Infant Insanity – The reality check about mixing motherhood with horses
As I mooch around Eventing based Facebook pages on the Internet, I frequently encounter posts from mums-to-be. Mostly these poor women are trawling the event calendar, doing some sort of advanced reverse mathematics and trying to preserve their sanity by having an Eventing comeback date in the calendar. This return to competition date is usually about two days after giving birth, and is fuelled by the complete denial that life will change in any way. I always feel a mixture of sadness and hilarious cynicism when I encounter these posts, and I tend to refrain from commenting – mainly out of kindness because the reality that’s coming for these women is so enormous and difficult that I feel it’s a kindness to let them carry on with their naivety. Truth is, juggling kids and horses with limited manpower and resources is EASY!! It’s FUN!! It’s NO BIGGIE! Ha. Hahaha.
So there they are these mummies, in their little bubbles of other-worldliness. They have NO IDEA of the shit show that’s coming. Which is probably a good thing for men’s testicles everywhere, as otherwise, they’d all be gelded at the alter. Men are just as bad as their female counterparts. Fond images of their wives and partners putting the horses on the back burner (and maybe even GIVING THEM UP to have MANY MORE children), family picnics, joyous scenes straight out of ‘Modern Parenting’ magazine… The happy couple go shopping together for ‘things for the baby’ and it is all very lovely indeed. Partners of horsey women do tend to cope a bit better than your average civilian with the purchasing of supplies and are sometimes even pleasantly surprised at babies being cheaper to buy for than horses. To adequately train your partner in this regard, I suggest any women in serious relationships that might lead to babies get street smart asap. This is how…
Your horse is now suddenly allergic to any tack that isn’t Devoucoux, he refuses to perform unless rugged by Horseware and he simply cannot and will not (probably literally as well as figuratively) live without an annual membership to Rood And Riddle. You can thank me later.
Anyway, the miracle occurs and the new arrival is somehow dragged from the poor unsuspecting woman, with her birth plan and her whale music and a Badminton thrills and spills 2006 DVD on replay in the room. She will spend a few days in the blissful cocoon that is the hospital trying to get over the baby removal method, and then she will be desperate to get home to see her horse(s). And that’s when reality begins to dawn. It is likely that one part or another of her is now full of stitches. So the event next Wednesday is starting to look a little less probable. The horse was meant to be going away for schooling for the last few weeks of the pregnancy but no one could catch the bastard-he was far too busy rejoicing in the happiness of being a feral gnu again-as nature intended-and frankly wasn’t interested in returning to captivity against his will. He has seen that Monty Roberts programme where the stupid moron wild horse refuses to leave the farm and go with the herd. He won’t be making that mistake…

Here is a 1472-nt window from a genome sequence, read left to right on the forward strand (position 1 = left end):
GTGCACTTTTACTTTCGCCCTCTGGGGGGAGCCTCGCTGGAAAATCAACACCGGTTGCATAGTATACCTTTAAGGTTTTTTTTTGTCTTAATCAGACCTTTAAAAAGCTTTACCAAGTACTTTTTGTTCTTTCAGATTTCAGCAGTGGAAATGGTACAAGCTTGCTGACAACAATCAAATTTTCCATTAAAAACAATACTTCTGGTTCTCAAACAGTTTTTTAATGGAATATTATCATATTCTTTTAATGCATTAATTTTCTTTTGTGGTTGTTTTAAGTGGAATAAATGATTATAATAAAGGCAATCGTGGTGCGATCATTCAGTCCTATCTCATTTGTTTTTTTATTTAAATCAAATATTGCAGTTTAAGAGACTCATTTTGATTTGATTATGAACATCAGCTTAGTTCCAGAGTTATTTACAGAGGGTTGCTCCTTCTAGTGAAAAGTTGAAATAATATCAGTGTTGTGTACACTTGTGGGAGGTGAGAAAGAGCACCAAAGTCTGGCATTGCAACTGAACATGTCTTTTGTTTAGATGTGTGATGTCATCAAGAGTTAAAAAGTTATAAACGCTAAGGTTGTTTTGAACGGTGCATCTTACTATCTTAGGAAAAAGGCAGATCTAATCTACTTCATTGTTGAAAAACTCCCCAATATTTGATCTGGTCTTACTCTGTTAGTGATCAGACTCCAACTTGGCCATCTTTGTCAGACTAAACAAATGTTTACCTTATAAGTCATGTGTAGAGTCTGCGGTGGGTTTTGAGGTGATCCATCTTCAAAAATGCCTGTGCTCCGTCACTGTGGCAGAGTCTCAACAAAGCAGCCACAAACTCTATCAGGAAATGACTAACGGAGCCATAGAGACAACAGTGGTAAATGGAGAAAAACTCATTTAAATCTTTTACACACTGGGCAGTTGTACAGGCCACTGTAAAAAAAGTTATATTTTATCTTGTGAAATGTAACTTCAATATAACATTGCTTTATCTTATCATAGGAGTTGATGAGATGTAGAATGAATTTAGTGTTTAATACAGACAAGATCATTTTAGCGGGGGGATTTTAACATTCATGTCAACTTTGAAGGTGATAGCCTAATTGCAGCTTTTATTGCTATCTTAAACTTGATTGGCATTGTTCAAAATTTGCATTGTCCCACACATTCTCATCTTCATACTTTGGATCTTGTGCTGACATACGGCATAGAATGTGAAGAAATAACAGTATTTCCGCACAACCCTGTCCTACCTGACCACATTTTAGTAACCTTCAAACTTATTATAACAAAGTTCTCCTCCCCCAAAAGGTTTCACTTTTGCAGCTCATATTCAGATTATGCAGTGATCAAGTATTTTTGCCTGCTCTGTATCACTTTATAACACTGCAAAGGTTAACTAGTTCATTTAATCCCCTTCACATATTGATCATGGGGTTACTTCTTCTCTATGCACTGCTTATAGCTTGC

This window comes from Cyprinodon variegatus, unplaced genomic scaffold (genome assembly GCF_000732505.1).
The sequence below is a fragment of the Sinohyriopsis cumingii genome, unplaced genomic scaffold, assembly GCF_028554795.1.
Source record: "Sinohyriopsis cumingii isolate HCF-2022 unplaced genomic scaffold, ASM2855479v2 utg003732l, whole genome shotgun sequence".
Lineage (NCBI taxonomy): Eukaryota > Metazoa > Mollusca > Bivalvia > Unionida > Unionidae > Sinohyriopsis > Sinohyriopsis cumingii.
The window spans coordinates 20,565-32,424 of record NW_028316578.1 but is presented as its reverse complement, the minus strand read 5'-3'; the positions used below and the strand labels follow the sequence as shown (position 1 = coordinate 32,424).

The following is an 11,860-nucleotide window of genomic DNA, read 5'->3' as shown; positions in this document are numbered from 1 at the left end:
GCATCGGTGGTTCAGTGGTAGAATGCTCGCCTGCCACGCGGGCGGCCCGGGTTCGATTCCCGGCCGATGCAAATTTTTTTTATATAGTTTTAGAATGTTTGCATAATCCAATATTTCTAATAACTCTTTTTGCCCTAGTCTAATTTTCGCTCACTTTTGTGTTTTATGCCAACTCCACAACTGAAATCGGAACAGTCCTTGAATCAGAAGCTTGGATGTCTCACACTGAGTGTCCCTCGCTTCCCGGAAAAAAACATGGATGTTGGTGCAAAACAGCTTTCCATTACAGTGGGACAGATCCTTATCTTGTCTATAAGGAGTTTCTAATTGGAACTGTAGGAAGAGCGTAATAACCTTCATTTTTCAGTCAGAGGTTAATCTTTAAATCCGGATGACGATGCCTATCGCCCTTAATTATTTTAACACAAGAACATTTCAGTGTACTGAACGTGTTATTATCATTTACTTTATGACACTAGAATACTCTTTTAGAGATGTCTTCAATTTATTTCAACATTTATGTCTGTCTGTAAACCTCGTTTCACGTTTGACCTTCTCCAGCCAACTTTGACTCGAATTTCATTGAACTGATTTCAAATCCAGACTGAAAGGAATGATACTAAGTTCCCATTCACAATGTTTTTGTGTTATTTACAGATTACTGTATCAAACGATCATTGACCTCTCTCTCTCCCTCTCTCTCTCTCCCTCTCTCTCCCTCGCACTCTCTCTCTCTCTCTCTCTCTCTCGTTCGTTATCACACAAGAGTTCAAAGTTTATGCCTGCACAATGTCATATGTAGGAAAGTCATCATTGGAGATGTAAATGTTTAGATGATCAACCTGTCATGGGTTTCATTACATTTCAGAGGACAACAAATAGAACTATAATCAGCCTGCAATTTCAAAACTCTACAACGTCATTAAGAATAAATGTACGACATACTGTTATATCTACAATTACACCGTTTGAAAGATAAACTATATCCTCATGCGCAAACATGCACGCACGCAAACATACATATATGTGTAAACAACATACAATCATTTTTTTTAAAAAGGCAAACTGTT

The baby, it turns out, is EVEN MORE DEMANDING than the sodding horse. Who knew? No one is sleeping. The partner returns to work. The stitches heal. The horse is shot with a tranquilliser dart, winched into a crate and returned to his stable. Now what? Now how are you going to run the house, ride the horse, grant the baby its every desire and make it back out eventing? Looking at the wreckage of your pre-baby life is too frightening, so you just sort of…….wing it. You find a way. You make it work, because here’s the thing-there is no other way to do this. As time goes by, you will sort out a routine or a methodology that mostly works, and on the days that it goes well and you can provide all things to all people, you will feel like you are winning at life. On a lot of other days it will feel like you are failing everyone, but it is important to remember that YOU ARENT. It’s ok to want to get back into the saddle and to reclaim your identity, but it’s also ok to take your time and give it a minute to all settle and sink in. There’s always next season, another event, even another horse but there isn’t always this time with your baby.
Now, go get your Devoucoux catalogue. You have just had a baby. Soft French calfskin saddles are from this point forward a prescribed medicinal requirement AND you get a free key ring with everyone you buy. BARGAIN…….!